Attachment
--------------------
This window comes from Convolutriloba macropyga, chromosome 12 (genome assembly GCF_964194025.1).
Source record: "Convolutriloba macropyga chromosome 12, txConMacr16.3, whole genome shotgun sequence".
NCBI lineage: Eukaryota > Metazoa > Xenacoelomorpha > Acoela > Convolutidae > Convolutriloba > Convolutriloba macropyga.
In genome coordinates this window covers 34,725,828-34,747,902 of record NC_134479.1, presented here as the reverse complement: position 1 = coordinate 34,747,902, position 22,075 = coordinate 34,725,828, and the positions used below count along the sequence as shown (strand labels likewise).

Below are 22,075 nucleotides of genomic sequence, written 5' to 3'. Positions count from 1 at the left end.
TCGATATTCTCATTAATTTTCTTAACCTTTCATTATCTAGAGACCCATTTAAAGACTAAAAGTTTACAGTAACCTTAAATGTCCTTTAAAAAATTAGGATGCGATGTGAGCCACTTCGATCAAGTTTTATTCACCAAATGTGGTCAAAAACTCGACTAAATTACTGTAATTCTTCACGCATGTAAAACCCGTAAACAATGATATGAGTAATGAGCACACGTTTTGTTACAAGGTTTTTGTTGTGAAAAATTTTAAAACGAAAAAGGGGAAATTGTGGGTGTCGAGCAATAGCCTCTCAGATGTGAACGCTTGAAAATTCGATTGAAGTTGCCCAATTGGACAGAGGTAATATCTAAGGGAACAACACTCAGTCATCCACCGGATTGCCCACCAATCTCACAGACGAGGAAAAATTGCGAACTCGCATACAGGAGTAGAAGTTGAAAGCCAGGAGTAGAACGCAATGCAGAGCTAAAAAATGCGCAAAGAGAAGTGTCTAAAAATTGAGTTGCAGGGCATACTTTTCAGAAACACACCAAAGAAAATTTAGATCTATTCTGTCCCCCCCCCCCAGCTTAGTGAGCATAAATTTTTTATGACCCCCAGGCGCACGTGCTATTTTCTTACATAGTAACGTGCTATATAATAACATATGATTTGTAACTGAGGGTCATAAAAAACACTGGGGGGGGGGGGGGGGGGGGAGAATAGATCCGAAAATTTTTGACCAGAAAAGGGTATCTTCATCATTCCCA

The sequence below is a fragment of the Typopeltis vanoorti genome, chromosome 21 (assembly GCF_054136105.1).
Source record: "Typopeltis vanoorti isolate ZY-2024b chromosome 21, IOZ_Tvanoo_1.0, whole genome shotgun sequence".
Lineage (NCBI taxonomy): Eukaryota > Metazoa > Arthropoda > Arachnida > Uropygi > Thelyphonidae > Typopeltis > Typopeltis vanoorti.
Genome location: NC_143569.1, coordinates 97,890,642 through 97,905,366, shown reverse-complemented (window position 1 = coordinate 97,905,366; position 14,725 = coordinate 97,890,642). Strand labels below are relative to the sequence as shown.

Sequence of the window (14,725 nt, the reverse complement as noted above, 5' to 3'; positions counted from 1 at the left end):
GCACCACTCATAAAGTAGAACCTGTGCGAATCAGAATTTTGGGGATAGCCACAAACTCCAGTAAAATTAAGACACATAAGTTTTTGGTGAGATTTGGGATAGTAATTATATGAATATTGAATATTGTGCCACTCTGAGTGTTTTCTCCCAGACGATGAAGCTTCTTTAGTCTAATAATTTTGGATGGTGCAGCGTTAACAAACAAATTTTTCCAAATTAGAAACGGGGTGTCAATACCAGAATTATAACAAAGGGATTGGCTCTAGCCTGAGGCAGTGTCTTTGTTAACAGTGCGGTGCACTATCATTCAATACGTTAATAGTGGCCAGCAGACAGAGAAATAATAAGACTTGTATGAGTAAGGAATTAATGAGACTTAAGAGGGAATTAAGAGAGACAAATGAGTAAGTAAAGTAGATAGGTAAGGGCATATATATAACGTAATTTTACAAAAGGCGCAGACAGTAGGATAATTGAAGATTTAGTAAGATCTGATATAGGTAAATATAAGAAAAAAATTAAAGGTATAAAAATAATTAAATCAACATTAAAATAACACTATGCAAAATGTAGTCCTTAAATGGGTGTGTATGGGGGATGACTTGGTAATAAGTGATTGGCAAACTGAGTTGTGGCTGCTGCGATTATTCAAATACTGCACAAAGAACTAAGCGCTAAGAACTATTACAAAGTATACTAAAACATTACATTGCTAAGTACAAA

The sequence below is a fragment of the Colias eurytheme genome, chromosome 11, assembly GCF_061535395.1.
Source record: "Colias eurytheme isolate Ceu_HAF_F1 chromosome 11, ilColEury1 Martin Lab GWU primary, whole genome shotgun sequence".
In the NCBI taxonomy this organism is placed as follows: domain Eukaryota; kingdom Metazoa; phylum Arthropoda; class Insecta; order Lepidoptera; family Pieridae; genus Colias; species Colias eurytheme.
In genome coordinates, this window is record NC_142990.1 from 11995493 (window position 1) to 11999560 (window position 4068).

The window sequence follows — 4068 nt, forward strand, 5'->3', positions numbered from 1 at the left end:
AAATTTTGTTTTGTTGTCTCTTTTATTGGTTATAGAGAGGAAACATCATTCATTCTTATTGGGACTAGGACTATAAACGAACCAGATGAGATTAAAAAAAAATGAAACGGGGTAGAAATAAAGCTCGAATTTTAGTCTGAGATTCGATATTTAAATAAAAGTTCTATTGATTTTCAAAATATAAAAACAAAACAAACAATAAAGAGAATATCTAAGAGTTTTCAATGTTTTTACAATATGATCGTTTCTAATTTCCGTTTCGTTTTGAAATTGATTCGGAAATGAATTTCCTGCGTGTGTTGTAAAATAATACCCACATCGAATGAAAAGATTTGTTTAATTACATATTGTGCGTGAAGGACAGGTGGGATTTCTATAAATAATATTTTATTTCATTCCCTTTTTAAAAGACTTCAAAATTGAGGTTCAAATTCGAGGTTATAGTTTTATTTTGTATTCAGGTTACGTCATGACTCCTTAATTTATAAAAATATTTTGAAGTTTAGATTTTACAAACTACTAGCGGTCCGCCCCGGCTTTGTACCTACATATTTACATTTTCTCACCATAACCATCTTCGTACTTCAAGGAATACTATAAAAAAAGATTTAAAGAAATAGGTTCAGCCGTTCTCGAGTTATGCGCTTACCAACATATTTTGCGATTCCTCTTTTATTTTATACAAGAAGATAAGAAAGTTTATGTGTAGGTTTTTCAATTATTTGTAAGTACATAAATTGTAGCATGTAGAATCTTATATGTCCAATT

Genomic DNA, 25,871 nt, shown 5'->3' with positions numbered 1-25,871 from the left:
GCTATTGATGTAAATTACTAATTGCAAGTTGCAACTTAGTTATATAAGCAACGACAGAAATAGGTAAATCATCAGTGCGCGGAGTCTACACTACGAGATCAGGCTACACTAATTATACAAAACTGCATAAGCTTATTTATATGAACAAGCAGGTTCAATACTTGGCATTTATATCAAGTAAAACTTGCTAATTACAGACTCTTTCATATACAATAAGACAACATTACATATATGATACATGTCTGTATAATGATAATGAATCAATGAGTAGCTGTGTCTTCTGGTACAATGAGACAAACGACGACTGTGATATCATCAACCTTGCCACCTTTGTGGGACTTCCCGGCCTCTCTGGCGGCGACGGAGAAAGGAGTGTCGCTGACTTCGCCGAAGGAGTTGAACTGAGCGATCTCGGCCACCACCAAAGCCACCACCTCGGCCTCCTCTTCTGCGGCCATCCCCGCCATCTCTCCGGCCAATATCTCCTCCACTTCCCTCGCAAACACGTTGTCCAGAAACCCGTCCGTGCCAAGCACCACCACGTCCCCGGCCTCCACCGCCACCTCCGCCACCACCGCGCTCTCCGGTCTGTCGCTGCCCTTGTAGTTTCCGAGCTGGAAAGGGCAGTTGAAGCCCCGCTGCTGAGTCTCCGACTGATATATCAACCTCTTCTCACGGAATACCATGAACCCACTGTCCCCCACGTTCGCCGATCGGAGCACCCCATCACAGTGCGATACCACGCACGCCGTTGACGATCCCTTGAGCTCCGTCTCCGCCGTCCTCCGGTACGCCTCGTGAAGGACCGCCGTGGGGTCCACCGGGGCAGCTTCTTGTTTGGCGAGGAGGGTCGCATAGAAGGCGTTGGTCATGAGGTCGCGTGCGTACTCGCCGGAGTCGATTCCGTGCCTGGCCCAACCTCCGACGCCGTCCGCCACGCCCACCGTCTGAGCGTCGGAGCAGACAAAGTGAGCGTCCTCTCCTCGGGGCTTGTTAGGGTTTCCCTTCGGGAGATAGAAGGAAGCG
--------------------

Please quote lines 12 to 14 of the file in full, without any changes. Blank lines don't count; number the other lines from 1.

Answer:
GCACCACTCATAAAGTAGAACCTGTGCGAATCAGAATTTTGGGGATAGCCACAAACTCCAGTAAAATTAAGACACATAAGTTTTTGGTGAGATTTGGGATAGTAATTATATGAATATTGAATATTGTGCCACTCTGAGTGTTTTCTCCCAGACGATGAAGCTTCTTTAGTCTAATAATTTTGGATGGTGCAGCGTTAACAAACAAATTTTTCCAAATTAGAAACGGGGTGTCAATACCAGAATTATAACAAAGGGATTGGCTCTAGCCTGAGGCAGTGTCTTTGTTAACAGTGCGGTGCACTATCATTCAATACGTTAATAGTGGCCAGCAGACAGAGAAATAATAAGACTTGTATGAGTAAGGAATTAATGAGACTTAAGAGGGAATTAAGAGAGACAAATGAGTAAGTAAAGTAGATAGGTAAGGGCATATATATAACGTAATTTTACAAAAGGCGCAGACAGTAGGATAATTGAAGATTTAGTAAGATCTGATATAGGTAAATATAAGAAAAAAATTAAAGGTATAAAAATAATTAAATCAACATTAAAATAACACTATGCAAAATGTAGTCCTTAAATGGGTGTGTATGGGGGATGACTTGGTAATAAGTGATTGGCAAACTGAGTTGTGGCTGCTGCGATTATTCAAATACTGCACAAAGAACTAAGCGCTAAGAACTATTACAAAGTATACTAAAACATTACATTGCTAAGTACAAA

The sequence below is a fragment of the Colias eurytheme genome, chromosome 11, assembly GCF_061535395.1.
Source record: "Colias eurytheme isolate Ceu_HAF_F1 chromosome 11, ilColEury1 Martin Lab GWU primary, whole genome shotgun sequence".